•  What other endpoints would you like (none)
                      Lets take 1980-2006 (since few carter people are on the bench too).  That gives us 18 GOP years and 8 Dem years.  Same ~2.5:1 ratio.
                      •  1. (none)
                        1.  What are the figures for Carter's appointees?

                        2.  Where are you getting the figures?  Link please.

                        3.  Don't spend too much time, since it is irrelevant to the question at hand.

                        The point was that Republicans did not give Clinton the same consideration they are now asking of the Democrats with respect to non-SC appointments, thus your stats have little to nothing to say about this.  I'd also remind you that I didn't make this point.

                        "... the Republicans have fucked reality so hard they need a physics professor to straighten them out." -- hamletta

                        by manyoso on Wed Jan 04, 2006 at 01:22:46 PM PST

                        [ Parent ]

                •  And I never hid my (none)
                  preference for conservative judges.  Policy matters are a different story.  But constitutional interpretation is not a political thing.  (Or at least shouldnt be).
                  •  Constitutional interpretation (none)
                    Are you a strict constructionist?

                    Could you please point out the strict language in the Constitution which gives the President the ability to break the law?

                    Also, could you please point out the strict language that negates Article I, Section 1 of our Constitution:

                    Article I
                    Section 1. All legislative powers herein granted shall be vested in a Congress of the United States, which shall consist of a Senate and House of Representatives.

                    Point out the language that says any legislative powers are vested in the Presidency in contradiction to Article I, Section 1.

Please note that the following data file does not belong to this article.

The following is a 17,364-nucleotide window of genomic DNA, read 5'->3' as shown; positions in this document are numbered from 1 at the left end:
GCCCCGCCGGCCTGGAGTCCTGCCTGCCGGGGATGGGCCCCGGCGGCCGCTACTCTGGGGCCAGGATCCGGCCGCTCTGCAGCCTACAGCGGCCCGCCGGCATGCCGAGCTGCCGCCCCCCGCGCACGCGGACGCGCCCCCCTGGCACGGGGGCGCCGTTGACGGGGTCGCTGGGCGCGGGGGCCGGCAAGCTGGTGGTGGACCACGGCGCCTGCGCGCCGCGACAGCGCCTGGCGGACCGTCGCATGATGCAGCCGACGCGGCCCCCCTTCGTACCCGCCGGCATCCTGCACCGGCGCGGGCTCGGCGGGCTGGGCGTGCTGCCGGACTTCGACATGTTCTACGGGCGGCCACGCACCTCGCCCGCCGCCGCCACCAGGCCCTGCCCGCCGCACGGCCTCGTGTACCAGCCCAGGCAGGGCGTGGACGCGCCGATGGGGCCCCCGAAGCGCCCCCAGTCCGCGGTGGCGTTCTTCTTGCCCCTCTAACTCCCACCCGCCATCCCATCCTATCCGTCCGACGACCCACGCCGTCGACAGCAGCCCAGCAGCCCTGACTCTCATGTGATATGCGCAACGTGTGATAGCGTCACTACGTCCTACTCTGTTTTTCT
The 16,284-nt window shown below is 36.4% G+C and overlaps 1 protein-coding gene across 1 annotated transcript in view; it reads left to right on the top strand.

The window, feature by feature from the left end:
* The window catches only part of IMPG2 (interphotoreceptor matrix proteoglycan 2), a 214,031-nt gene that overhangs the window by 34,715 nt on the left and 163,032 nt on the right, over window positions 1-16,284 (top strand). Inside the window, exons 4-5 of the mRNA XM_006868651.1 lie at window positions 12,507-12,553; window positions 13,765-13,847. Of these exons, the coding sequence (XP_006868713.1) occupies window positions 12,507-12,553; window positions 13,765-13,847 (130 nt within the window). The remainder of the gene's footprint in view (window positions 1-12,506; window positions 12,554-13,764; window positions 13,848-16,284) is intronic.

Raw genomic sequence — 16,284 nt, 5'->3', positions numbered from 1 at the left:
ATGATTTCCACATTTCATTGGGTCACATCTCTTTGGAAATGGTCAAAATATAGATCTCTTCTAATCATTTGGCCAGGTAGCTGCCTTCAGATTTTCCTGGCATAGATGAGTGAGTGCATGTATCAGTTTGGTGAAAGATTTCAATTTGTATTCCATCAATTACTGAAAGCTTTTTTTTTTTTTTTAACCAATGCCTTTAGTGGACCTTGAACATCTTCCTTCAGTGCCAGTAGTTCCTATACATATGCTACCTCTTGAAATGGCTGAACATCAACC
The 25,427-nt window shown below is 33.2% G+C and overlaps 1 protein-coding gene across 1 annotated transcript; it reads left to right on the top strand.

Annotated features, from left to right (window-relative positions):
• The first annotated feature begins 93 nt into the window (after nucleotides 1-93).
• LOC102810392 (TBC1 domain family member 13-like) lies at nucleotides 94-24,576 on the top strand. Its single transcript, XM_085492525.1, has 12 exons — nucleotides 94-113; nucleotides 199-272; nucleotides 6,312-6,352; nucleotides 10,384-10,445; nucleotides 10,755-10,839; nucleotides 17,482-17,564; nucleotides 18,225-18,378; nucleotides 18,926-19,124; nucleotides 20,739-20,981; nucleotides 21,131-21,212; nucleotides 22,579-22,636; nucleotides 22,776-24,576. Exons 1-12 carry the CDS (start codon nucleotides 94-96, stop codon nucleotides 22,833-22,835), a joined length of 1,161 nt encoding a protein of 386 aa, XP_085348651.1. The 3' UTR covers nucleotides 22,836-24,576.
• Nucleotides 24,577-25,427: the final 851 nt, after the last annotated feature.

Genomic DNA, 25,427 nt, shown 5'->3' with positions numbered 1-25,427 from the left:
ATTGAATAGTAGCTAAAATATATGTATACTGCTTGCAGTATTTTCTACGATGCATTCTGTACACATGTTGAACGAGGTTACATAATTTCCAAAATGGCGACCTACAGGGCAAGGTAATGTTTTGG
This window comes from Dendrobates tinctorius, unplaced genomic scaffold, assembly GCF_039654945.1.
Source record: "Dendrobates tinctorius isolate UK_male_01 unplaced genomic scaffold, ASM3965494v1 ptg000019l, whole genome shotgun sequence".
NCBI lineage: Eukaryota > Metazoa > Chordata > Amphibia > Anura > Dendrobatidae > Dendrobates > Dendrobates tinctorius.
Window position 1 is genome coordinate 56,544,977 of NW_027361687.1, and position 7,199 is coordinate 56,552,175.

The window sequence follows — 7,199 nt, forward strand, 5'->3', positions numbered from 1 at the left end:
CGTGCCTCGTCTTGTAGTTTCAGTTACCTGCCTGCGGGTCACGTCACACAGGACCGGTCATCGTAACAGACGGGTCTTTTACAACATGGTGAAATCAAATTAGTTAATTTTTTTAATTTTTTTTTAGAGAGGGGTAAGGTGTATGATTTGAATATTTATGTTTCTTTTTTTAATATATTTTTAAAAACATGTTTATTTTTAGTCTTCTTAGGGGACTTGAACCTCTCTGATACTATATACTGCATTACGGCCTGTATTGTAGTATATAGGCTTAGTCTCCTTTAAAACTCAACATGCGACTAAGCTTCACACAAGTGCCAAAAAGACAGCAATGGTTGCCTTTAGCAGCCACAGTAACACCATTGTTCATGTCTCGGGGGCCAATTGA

"... the Republicans have fucked reality so hard they need a physics professor to straighten them out." -- hamletta

                    by manyoso on Wed Jan 04, 2006 at 01:18:54 PM PST

                    [ Parent ]

                    •  Did I ever espouse that view? (none)
                      Congratulations on defeating another dangeorus strawman.

                      If you want to talk about interpretation, let's.  Executive branch interprets laws all the time.  That's what agencies are for.  They promulgate rules and interpret laws.  Their interpretation can be challeneged in court, but are generally given great deference.  So, yes the executive does often have a say in what the laws mean in practice.

                      •  I asked a question. (none)
                        If it seems I'm arguing against things you haven't said, it is mostly because you've said very little about what you actually think.  So, I'm left to guess.  But, I did ASK.

                        So, then you and I agree that the legislature is the sole branch vested by the constitution in CREATING the law.  That's a start.

                        You are right that the executive branch interprets laws all the time.  We also agree on this.  However, this is not a function of them exercising any sort of constitutional power.  It is just the resultant consequence of the fact that the executive branch is required to follow the law.  They interpret it to the best of their ability in order to follow it.  And when their interpretation is found lacking they are required to follow the interpretation the courts have ruled the legislature intended.

                        Alito is arguing with questions that presume the opposite.  It is his contention that the executive is vested with some legislative role and therefore the courts should consider the executive's interpretation of how the statutes were to be understood when the executive signed the bill.  There is NOTHING in our constitution which supports this reading.  NOTHING.

                        Something you might not have thought about... another group that regularly interprets the law?  American citizens.  We do it all the time.  And just like you said, our interpretations can be challenged in court, and just like the executive, when our interpretations are found inadequate we are required to adjust them to the legislatures understanding as interpreted by the courts.